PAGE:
Ted Baker: Eight Business Rules I Broke to Succeed

Last Updated Jun 17, 2010 6:15 AM EDT

I love CEOs who challenge orthodoxies and dare to utter heretical thoughts. One of the most engaging I've encountered lately is Ray Kelvin. Ray who? The man who is Ted Baker. It's hard to tell what he enjoys more -- running his successful high-end clothing business or daring people to disagree with him. But it's hard to argue with his company's success.

In less than ten years, Kelvin has built one of the most successful global fashion brands. In 1997, when it went public, the business had revenues of $23 million; this year, it will be around $750 million. And Kelvin is still, palpably, having fun. One way he's done that has been by proving truisms wrong. I spoke with him recently about the eight pillars of conventional business wisdom that he's toppled on his path to success:

  1. Entrepreneurs have to be optimistic. It may help to be a positive thinker, but that's not what Kelvin was. He named his company Ted Baker so that, when it went into bankruptcy, no one would know it was his. Fear, he said, was a great motivator.
  2. Location, location, location? Not for Kelvin. Although British fashion brands are supposed to start in London, where they can build street cred, Kelvin opted to start in Glasgow. He valued lower rents and the right ambiance above the capital's cache.
  3. Demographics rule. The Ted Baker positioning had nothing to do with statistics. The company simply set out to make a range of shirts better than anyone else's.
  4. Size is everything. Right from the start, Kelvin was careful about the number of shops he opened. "I didn't want hundreds of shops," he told me. "I didn't think I could love them all enough, and they'd become less special."
  5. In the fashion business you have to advertise. But Kelvin didn't advertise; he built his success on word of mouth alone. "I didn't think the GQ scene was honest," he says. "I wanted to find a way to develop a brand without advertising." He knew what all great marketers know: spray and pray is just vanity publishing.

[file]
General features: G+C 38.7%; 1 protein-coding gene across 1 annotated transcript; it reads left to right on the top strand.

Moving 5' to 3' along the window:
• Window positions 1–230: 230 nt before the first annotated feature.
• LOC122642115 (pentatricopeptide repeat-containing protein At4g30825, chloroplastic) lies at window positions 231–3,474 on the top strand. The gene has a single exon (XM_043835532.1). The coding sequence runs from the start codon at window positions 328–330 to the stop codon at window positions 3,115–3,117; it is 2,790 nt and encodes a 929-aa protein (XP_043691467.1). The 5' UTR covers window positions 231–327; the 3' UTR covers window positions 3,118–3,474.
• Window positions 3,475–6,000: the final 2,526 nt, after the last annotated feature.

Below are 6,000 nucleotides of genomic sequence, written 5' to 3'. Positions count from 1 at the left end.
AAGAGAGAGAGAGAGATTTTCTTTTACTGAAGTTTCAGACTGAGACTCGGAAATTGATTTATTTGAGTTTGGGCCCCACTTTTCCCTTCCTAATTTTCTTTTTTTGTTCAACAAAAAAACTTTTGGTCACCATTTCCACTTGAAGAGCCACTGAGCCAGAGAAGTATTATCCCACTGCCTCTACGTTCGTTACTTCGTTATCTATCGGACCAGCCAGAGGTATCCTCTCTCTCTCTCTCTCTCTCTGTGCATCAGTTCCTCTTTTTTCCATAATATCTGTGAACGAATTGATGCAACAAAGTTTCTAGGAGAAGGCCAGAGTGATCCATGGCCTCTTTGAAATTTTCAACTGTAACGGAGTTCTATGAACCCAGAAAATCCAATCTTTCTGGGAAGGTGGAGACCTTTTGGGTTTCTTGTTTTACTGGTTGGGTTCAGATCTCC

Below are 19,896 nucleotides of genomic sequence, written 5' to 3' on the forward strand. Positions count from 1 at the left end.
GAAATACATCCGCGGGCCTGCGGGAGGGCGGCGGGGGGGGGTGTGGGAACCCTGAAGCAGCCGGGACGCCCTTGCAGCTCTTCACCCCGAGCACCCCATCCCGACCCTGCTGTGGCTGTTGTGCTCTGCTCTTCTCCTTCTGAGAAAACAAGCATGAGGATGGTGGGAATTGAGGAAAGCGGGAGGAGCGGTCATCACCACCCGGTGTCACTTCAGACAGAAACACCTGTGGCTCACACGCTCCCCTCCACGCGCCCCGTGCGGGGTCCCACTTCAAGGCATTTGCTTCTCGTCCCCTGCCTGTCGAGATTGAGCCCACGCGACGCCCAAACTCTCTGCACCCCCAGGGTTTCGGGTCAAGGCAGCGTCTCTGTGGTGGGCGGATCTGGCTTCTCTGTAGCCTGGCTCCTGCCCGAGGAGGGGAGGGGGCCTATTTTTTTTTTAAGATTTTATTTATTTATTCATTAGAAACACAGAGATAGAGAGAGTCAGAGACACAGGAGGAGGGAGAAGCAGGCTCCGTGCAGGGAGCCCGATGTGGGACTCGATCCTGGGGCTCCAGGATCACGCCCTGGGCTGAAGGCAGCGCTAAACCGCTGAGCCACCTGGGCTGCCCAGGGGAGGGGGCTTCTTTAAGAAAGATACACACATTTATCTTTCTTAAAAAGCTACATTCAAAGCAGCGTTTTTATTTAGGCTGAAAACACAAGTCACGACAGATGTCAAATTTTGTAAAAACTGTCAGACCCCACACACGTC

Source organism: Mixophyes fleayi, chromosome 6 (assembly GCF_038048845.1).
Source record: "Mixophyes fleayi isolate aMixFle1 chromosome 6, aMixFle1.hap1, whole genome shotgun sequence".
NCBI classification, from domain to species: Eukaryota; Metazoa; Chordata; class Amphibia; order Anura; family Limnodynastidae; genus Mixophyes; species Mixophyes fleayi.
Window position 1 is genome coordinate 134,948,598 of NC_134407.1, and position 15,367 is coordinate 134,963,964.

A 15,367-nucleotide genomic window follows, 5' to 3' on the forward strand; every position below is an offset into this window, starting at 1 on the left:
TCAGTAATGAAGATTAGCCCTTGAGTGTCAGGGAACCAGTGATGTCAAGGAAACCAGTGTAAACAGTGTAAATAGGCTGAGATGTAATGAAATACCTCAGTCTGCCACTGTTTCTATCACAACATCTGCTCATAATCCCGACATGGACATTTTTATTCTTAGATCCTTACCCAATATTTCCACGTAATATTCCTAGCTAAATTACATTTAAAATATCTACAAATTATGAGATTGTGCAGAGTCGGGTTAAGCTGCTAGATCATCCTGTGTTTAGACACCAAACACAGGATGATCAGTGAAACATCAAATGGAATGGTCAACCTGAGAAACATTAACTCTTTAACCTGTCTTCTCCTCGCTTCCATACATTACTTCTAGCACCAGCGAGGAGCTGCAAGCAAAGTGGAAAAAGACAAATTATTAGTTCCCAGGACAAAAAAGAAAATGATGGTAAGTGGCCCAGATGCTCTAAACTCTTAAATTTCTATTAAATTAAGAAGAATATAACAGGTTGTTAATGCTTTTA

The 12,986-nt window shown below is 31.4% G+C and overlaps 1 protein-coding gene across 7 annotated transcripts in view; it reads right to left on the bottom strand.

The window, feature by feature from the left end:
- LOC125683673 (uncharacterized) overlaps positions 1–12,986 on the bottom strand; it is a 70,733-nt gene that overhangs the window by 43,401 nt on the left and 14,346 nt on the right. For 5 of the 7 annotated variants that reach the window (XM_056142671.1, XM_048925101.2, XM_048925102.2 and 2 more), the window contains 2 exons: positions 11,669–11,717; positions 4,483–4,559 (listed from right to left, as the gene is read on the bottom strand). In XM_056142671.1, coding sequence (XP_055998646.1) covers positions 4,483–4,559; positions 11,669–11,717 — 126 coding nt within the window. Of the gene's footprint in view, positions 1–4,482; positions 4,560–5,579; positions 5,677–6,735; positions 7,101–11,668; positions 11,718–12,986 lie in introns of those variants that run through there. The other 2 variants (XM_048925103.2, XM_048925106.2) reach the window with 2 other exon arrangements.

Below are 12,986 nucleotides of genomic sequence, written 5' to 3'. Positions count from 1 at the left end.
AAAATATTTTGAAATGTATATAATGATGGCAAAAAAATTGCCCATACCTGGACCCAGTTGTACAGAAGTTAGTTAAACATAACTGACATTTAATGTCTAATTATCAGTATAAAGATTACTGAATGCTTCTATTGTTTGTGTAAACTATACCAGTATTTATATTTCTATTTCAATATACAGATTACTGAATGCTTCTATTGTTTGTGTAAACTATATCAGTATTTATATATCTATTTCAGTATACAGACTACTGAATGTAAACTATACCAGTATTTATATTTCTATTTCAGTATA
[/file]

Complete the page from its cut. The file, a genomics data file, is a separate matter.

6. As the business gets big, you have to recruit expensive outside talent. Kelvin prefers, as he says, "to grow our own." He's built a clear career structure within the business and likes seeing his employees grow. What does he look for? Passion. You have to love Ted Baker. You'd better not mind being hugged by Kelvin. And you have to be on time. "I have never, ever met someone really successful who's late," Kelvin says. "It is so disrespectful of other peoples' time."
  7. Everyone in the fashion business is young. Hardly. Kelvin's mother still works for the business.
  8. You lose your soul when you go public. "I actually thought going public would keep the brand honest," Kelvin says. "It would keep us caring. I'm not so sure I'd bother so much if we were still private. Now I'm in a league, and I'm challenged and motivated, and I want to reward the team that makes us so successful."
Personally, I think the Ted Baker shirts have lost some of their flair lately. But Ray Kelvin hasn't. His naked emotion when he talks about his business reflects the kind of passion every business leader needs. And there's nothing more refreshing than seeing an energetic entrepreneur kicking over the traces of stale business theories.

So what orthodoxies are you going to challenge this week?

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    Margaret Heffernan has been CEO of five businesses in the United States and United Kingdom. A speaker and writer, her most recent book Willful Blindness was shortlisted for the Financial Times Best Business Book 2011. Visit her on www.MHeffernan.com.